If you have installed a few Linux distribution’s and feel a little bored or daring, Give one of the Children of Arch a spin. Unfortunately, it is looking like you may still get a little bored with either Antergos or Manjaro. Depending on your pain tolerance, boredom is a good thing when using Linux. While Children of Arch distributions are a ways from being a beginning Linux Distribution, they are a long way from the expert level installation requirements of Arch Linux itself. If you can install Ubuntu Linux, Children of Arch Linux distributions are not out of your reach.

Etcher, the Cross Platform ISO Flash Drive Installer You Need

Etcher is the best image flasher you have never heard of? Huh? what’s an image flasher? In plain language, Etcher lets you create a bootable copy of a downloaded ISO to a flash drive in a way that won’t let you destroy your hard-drive in the process.

Etcher lets you painlessly burn iso images to flash (usb) drives.

Etcher is cross platform. I use it in Linux, and here is how I do it:

1. Have a downloaded .iso file. I downloaded Lubuntu to give it a test run as a live ISO. I thought Lubuntu has made great strides in this current release for those interested.

2. Insert a flash drive. This is the most dangerous part of the process! Etcher will overwrite everything on the flash drive, so only use a flash drive where the data on it can be deleted without pain. If your flash drive has information you want, copy it off to your hard drive before using the flash drive with Etcher.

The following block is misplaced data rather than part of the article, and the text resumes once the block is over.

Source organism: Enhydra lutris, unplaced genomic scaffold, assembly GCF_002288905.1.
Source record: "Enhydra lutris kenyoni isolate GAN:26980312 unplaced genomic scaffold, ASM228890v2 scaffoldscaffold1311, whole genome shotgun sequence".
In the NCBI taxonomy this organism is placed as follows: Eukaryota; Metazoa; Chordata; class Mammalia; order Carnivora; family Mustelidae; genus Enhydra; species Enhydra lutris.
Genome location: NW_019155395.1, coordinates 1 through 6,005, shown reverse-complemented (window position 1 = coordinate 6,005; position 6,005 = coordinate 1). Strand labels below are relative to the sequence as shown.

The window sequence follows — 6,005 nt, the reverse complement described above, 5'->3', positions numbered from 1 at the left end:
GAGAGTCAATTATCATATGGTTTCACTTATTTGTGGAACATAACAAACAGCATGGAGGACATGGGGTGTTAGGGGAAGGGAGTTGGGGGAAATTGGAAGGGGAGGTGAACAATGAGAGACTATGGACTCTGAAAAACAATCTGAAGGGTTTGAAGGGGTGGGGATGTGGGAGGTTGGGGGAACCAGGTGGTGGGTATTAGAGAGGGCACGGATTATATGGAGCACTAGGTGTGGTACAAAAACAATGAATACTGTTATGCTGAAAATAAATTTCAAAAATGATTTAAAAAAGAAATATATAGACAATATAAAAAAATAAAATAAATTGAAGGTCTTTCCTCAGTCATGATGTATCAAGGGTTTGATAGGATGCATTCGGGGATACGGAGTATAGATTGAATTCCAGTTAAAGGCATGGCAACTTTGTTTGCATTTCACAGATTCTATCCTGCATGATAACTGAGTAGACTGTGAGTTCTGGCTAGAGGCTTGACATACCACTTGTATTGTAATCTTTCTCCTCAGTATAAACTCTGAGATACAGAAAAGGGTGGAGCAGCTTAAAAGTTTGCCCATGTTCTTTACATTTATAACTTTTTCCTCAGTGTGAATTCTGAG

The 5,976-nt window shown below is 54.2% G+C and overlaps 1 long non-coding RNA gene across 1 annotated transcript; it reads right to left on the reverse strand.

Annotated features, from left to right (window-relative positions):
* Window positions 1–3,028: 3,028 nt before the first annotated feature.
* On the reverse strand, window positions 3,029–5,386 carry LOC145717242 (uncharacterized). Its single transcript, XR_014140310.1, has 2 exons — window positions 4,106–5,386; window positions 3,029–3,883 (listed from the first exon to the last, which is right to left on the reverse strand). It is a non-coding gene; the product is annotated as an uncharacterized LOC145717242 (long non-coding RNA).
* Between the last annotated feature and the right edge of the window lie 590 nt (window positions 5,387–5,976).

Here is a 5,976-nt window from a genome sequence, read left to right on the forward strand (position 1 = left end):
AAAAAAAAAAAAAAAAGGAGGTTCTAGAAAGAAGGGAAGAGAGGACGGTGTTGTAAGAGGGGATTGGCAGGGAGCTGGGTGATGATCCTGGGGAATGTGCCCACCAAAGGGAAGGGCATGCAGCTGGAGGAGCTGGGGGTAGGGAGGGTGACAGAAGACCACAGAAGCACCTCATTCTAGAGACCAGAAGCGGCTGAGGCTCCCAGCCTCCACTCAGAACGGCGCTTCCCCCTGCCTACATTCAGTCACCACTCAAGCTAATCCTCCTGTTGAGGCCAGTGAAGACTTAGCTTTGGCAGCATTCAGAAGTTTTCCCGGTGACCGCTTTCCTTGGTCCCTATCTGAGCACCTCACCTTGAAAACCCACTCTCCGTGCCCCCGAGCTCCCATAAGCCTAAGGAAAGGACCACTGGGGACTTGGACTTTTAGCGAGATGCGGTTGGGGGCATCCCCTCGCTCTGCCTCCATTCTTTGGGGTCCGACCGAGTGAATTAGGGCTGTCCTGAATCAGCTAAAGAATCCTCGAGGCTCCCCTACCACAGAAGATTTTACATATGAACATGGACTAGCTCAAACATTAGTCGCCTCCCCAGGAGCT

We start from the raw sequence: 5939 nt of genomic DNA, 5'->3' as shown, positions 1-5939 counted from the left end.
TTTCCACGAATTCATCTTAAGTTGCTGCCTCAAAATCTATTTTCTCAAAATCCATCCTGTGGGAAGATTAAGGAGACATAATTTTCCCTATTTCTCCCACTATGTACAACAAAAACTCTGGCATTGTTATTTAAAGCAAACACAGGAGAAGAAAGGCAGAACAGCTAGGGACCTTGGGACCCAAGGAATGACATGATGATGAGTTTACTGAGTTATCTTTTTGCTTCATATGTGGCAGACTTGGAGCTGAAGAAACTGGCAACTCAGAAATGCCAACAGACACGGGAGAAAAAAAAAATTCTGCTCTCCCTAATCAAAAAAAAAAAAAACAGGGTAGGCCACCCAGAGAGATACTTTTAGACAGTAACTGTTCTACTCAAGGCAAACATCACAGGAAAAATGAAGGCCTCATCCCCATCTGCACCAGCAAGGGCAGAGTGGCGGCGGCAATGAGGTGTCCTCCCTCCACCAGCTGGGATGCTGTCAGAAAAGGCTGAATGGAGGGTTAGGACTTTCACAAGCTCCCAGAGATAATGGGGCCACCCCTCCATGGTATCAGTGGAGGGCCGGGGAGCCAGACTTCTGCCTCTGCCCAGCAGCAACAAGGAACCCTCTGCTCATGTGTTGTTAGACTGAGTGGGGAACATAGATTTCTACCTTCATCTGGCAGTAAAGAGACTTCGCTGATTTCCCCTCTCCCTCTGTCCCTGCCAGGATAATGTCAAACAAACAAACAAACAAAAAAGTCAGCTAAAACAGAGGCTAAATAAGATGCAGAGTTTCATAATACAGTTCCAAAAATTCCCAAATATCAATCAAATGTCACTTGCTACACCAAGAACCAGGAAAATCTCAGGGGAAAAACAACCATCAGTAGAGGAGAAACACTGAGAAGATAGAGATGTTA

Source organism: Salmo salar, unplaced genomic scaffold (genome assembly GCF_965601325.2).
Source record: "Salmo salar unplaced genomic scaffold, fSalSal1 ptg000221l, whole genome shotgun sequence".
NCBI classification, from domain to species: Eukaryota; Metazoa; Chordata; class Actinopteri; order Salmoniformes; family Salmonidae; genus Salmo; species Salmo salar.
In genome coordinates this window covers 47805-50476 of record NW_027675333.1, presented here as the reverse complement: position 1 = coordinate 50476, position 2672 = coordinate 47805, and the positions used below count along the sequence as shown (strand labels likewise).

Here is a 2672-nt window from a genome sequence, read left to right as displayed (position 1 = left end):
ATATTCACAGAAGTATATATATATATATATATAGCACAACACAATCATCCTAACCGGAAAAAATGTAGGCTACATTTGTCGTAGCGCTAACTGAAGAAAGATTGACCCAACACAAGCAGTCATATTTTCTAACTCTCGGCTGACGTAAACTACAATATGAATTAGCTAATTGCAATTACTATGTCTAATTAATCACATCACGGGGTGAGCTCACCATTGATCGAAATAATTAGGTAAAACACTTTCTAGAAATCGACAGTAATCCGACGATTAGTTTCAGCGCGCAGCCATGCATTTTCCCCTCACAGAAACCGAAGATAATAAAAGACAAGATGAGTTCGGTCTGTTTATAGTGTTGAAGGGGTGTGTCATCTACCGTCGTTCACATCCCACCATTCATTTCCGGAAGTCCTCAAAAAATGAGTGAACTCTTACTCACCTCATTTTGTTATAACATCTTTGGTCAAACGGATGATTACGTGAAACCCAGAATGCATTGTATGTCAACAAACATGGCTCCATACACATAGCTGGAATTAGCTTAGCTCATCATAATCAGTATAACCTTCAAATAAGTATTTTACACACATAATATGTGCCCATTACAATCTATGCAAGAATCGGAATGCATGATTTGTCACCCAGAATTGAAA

2. Run Etcher. I open my file manager, and open the Etcher folder I created previously.

3. Double click on the Etcher Icon.

4. Etcher starts, asks for an iso and brings up a folder directory. Search and select the .ISO file you want to copy on your flash drive.

6. Enter your correct password.

7. Etcher searches for a flash drive. At this step Etcher gives you the option of picking a different flash drive than the flash drive Etcher found.

8. Click on the label, “Flash” on the right side of the screen.

Etcher does the rest, conveniently copying the selected .iso file to the flash drive making a bootable flash drive in the process. Once completed, Etcher asks if you want to create another.

8. Close Etcher. All done! The flash drive created by Etcher is bootable, and can be used as you want.

One interesting option Etcher offers is to purchase Etcher Pro. Etcher Pro will flash several flash drives at a time. Etcher Pro is for high volume users.

Etcher is cross platform. Etcher is free as in free beer. Etcher is as safe as can be in protecting your hard drive by only flashing a flash drive.

I really like Etcher as it replaces any number of DVD burns. Especially now that CD’s and DVDs are quickly fading into the background.

Here is a link to a Wikipedia article, if you want more detail.

Here is the link to the Etcher website